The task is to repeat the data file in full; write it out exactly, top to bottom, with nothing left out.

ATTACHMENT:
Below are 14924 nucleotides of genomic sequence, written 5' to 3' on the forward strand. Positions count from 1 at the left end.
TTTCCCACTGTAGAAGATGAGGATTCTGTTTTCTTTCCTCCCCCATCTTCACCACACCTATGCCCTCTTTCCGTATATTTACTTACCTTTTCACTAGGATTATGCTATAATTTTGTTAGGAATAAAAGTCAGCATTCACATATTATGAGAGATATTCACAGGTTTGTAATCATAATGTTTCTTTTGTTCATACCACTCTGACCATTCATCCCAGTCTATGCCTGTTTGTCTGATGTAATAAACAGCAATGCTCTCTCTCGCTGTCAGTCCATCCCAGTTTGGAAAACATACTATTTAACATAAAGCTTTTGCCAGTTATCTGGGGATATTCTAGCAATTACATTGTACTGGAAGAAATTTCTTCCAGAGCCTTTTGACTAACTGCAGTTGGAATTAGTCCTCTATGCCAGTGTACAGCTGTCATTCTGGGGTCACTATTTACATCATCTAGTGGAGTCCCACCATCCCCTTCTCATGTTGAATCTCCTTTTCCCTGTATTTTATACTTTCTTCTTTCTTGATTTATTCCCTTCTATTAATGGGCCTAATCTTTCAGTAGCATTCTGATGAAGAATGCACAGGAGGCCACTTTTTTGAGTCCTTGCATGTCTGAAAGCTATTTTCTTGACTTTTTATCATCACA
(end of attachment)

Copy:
Below are 14924 nucleotides of genomic sequence, written 5' to 3' on the forward strand. Positions count from 1 at the left end.
TTTCCCACTGTAGAAGATGAGGATTCTGTTTTCTTTCCTCCCCCATCTTCACCACACCTATGCCCTCTTTCCGTATATTTACTTACCTTTTCACTAGGATTATGCTATAATTTTGTTAGGAATAAAAGTCAGCATTCACATATTATGAGAGATATTCACAGGTTTGTAATCATAATGTTTCTTTTGTTCATACCACTCTGACCATTCATCCCAGTCTATGCCTGTTTGTCTGATGTAATAAACAGCAATGCTCTCTCTCGCTGTCAGTCCATCCCAGTTTGGAAAACATACTATTTAACATAAAGCTTTTGCCAGTTATCTGGGGATATTCTAGCAATTACATTGTACTGGAAGAAATTTCTTCCAGAGCCTTTTGACTAACTGCAGTTGGAATTAGTCCTCTATGCCAGTGTACAGCTGTCATTCTGGGGTCACTATTTACATCATCTAGTGGAGTCCCACCATCCCCTTCTCATGTTGAATCTCCTTTTCCCTGTATTTTATACTTTCTTCTTTCTTGATTTATTCCCTTCTATTAATGGGCCTAATCTTTCAGTAGCATTCTGATGAAGAATGCACAGGAGGCCACTTTTTTGAGTCCTTGCATGTCTGAAAGCTATTTTCTTGACTTTTTATCATCACA